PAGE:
Instruments from Africa: Balafon

Beating at the heart of tropical music is the ever-popular xylophone, the typically wooden piano that makes sounds familiar with beach days and tropical flower shirts. There are numerous versions of xylophones in existence, but only one is the most popular in Africa. The Balafon.

Dated as early as the 12th century, the Balafon is one of the most iconic instruments in African musical history and is still being used today. Stroll alongside the V&A Waterfront in Cape Town, and you will surely hear this amazing instrument making beautiful music in the hands of South African artists. Today, we look at where the Balafon came from, what it is made of, and why it is so popular in African musical history.

Man playing the balafon, an African musical instrument

Origins of the Balafon

The Balafon is believed to have been developed in the 12th century in the Southern Africa region during the rise of the Mali Empire. It has entertained crowds throughout the history of Southern and West Africa, growing in popularity across the African continent.

Historical documents dating back to 1353 state that the Balafon was discovered by a Moroccan traveller who reported it to the then Mali court leaders as an instrument to use. Years later, the Virginia Gazette recorded that African American artists played an instrument called the "barrafoo” in 1776, which seemed highly similar to the Balafon.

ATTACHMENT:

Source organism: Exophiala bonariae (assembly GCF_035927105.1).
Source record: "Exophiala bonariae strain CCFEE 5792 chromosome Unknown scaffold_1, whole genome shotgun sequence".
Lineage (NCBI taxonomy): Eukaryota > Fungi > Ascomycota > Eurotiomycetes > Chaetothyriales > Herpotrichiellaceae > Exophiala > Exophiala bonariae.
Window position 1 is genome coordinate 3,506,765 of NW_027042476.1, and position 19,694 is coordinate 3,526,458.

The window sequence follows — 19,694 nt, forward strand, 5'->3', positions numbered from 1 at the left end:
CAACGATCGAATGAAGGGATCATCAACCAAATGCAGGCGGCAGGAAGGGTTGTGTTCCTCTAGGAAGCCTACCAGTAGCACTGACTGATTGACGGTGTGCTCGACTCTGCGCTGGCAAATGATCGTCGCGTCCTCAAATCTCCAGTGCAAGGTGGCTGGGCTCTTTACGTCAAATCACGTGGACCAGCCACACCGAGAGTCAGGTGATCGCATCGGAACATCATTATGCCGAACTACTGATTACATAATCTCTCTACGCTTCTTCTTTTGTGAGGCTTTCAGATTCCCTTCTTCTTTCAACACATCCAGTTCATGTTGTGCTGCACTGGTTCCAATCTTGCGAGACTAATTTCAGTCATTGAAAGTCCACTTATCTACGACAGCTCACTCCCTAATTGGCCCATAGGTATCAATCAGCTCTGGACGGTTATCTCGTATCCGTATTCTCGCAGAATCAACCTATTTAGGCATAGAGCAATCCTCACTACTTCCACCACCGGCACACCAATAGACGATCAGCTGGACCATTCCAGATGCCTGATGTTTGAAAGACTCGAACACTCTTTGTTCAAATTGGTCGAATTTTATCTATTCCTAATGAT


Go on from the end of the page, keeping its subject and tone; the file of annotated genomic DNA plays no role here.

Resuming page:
This was the first mention of the Balafon outside of the African continent, meaning the instrument was brought to international shores before the 17th century.

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Components of the Balafon

The Balafon is made using various types of wood. Bene wood and bamboo are some of the most popular materials, as they are known to be highly durable and flexible. The wood is shaved down to the right key size and then dried over a slow burning fire. The second component of the Balafon are calabashes, each calabash has its top removed and hollowed out. It is then left to dry for a few days, cleaned, and dried again.

The instrument usually consisting of 17 to 21 keys placed in parallel to one another to form a piano-like shape, each key will have its own calabash, which is tied down beneath it.The wooden keys are tied down using streaks of bamboo, wood, or grass. Some versions are even made using animal hair, particularly from bulls, as bull hair was durable and long enough to tie the keys down.

The calabash tied beneath creates a resonating sound once the artists hit the key. The tools used to hit the keys are made from various materials. Some preferred using rocks tied onto sticks, others used cloth and hair manipulated into a hammer-like shape.

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The Balafon in Modern Times

With new instruments coming in and out of fashion, the Balafon (or xylophone in other parts) is still as popular as ever. Whether it is called the Balafon, Balaphone, or simply the Bala as known in Guinea, it carries the pride of African music with each key played.